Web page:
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  1. #1
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    DSM and ICD-10 discrepancies

    Maybe I'm being dense, but there is a difference, and I am definitely within the DSM criteria without much doubt. But as to the ICD-10....

    See --

    DSM -

    ~ Frantic efforts to avoid real or imagined abandonment. [Not including suicidal or self-mutilating behavior covered in Criterion 5]

    ~A pattern of unstable and intense interpersonal relationships characterized by alternating between extremes of idealization and devaluation.

    ~Identity disturbance: markedly and persistently unstable self-image or sense of self.

    ~Impulsivity in at least two areas that are potentially self-damaging (e.g., spending, promiscuous sex, eating disorders, substance abuse, reckless driving, binge eating). [Again, not including suicidal or self-mutilating behavior covered in Criterion 5]

    ~Recurrent suicidal behavior, gestures, or threats, or self-mutilating behavior.

    ~Affective instability due to a marked reactivity of mood (e.g., intense episodic dysphoria, irritability, or anxiety usually lasting a few hours and only rarely more than a few days)

    ~Chronic feelings of emptiness.

    ~Inappropriate, intense anger or difficulty controlling anger (e.g., frequent displays of temper, constant anger, recurrent physical fights).

    ~Transient, stress-related paranoid ideation or severe dissociative symptoms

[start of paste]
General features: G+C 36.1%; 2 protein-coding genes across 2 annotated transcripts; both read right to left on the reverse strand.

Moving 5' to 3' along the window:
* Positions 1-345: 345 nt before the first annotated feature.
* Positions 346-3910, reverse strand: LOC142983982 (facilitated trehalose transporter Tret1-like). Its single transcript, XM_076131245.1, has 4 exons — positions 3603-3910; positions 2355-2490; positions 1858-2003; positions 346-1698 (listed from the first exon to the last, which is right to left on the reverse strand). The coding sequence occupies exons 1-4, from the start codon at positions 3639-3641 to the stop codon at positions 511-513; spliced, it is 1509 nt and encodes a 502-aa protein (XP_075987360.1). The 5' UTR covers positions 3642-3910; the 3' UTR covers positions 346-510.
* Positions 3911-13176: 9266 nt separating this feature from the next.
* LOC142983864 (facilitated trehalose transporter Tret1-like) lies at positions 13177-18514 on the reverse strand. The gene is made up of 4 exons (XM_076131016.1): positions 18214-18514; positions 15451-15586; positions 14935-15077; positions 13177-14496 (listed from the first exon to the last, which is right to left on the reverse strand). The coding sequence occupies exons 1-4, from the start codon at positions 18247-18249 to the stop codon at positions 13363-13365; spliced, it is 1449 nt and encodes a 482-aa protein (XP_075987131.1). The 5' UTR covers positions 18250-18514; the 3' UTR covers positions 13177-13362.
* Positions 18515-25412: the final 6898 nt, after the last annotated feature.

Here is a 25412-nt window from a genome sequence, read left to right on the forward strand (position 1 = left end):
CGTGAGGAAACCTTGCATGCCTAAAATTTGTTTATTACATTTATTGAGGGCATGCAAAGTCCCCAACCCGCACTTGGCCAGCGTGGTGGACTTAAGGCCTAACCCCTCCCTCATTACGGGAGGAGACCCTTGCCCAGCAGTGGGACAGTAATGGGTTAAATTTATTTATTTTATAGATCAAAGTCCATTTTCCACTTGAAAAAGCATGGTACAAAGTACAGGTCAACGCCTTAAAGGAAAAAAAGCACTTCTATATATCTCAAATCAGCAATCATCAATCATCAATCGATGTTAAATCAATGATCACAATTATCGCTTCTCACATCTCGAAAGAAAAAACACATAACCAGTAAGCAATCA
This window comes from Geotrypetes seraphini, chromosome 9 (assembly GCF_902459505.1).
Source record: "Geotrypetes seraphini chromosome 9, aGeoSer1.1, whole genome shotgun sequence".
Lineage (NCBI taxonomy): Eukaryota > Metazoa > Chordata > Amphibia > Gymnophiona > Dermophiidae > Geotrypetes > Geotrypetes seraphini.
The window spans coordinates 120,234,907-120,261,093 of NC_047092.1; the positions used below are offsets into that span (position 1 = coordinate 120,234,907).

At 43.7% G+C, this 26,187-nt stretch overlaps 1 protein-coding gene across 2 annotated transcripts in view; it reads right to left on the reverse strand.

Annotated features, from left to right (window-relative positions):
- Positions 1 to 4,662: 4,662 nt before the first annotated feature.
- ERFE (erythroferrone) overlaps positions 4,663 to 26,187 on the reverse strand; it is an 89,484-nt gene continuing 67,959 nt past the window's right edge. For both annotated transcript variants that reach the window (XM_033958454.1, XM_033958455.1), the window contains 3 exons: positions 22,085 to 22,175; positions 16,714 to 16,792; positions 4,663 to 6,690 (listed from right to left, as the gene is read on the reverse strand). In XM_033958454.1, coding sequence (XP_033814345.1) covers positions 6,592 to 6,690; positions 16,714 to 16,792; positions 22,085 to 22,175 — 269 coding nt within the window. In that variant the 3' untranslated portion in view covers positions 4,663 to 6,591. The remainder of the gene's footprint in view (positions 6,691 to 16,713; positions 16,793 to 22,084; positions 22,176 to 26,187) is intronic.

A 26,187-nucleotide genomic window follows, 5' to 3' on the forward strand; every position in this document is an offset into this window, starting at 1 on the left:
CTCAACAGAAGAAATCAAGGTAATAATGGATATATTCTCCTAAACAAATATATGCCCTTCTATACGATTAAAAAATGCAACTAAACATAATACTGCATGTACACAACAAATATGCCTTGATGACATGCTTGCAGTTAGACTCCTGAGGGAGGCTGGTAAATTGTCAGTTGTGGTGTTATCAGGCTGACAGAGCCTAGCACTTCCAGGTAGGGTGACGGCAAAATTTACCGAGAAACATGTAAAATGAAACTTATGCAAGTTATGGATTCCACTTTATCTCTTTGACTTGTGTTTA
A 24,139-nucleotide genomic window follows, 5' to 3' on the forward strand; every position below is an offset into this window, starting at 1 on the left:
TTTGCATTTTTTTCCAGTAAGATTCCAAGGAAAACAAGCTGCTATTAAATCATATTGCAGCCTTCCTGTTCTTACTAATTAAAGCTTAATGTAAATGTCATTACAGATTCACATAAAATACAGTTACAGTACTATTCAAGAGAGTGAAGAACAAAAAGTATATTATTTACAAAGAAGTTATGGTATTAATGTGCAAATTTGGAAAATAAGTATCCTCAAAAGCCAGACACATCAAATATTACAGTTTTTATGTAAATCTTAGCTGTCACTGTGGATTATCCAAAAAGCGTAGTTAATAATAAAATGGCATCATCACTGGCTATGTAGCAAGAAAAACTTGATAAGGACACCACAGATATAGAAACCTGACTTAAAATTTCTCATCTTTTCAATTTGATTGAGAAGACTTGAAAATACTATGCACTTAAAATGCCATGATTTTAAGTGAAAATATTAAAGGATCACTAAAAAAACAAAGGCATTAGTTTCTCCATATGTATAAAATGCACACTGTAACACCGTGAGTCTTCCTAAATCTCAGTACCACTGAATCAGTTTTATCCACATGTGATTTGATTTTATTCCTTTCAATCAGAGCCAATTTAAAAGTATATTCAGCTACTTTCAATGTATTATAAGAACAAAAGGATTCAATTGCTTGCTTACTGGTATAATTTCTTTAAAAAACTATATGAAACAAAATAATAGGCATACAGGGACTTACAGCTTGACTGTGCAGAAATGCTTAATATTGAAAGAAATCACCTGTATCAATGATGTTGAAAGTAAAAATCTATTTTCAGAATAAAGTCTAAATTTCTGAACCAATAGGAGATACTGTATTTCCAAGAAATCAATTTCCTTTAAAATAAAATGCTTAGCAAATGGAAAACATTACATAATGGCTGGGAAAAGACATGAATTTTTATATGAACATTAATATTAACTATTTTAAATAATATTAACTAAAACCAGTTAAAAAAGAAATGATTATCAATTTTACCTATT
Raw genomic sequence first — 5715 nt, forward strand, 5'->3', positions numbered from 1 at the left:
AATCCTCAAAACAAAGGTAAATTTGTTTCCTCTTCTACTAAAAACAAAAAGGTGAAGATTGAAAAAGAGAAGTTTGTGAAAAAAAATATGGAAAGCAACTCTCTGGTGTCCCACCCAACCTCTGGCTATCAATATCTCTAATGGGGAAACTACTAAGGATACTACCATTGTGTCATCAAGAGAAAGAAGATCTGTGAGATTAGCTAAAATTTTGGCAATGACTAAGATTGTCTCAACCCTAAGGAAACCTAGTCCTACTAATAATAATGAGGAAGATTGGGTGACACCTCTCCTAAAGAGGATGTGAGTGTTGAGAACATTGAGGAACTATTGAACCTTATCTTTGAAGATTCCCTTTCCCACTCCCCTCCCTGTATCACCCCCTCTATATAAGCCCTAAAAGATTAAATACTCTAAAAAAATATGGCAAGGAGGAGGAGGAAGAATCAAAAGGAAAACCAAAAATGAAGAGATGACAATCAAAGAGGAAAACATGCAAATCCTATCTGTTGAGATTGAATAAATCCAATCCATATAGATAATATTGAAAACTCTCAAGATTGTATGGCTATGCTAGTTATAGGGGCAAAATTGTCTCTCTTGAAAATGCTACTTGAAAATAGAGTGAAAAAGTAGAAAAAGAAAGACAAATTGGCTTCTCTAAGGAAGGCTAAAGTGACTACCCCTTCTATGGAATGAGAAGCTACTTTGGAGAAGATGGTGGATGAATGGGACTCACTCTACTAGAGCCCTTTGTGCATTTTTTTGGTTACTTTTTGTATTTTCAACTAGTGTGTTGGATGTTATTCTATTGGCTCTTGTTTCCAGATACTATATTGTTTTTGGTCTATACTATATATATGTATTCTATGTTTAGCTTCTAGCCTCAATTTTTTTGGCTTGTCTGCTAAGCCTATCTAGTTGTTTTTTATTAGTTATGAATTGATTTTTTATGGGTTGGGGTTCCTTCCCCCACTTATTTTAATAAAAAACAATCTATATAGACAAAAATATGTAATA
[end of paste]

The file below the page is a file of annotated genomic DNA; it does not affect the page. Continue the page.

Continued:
ICD-10

    F60.3 Emotionally unstable personality disorder

    F60.31 Borderline type
    The general criteria for personality disorder (F60) must be met. [see below]
    At least three of the symptoms mentioned in criterion 2 for F60.30 must be present* [see below], with at least two of the following in addition:

    ~disturbances in and uncertainty about self-image, aims, and internal preferences (including sexual);

    ~liability to become involved in intense and unstable relationships, often leading to emotional crisis;

    ~excessive efforts to avoid abandonment;

    ~recurrent threats or acts of self-harm;

    ~chronic feelings of emptiness.

    F60.30 Impulsive type *
    The general criteria for personality disorder (F60) must be met. [see below]
    At least three of the following must be present, one of which must be (2):

    ~marked tendency to act unexpectedly and without consideration of the consequences;

    ~marked tendency to quarrelsome behaviour and to conflicts with others, especially when impulsive acts are thwarted or criticized;

    ~liability to outbursts of anger or violence, with inability to control the resulting behavioural explosions;

    ~difficulty in maintaining any course of action that offers no immediate reward;

    ~unstable and capricious mood.
    I fit the Borderline type, but don't really fit any of the Impulsive type needed to fulfill the full criteria.
    [I am not self-diagnosing, my therapist confirmed for me today that I have borderline tendencies. Its been a while since we've discussed this, and I am a lot better, much more able to contain and regulate difficult feelings.]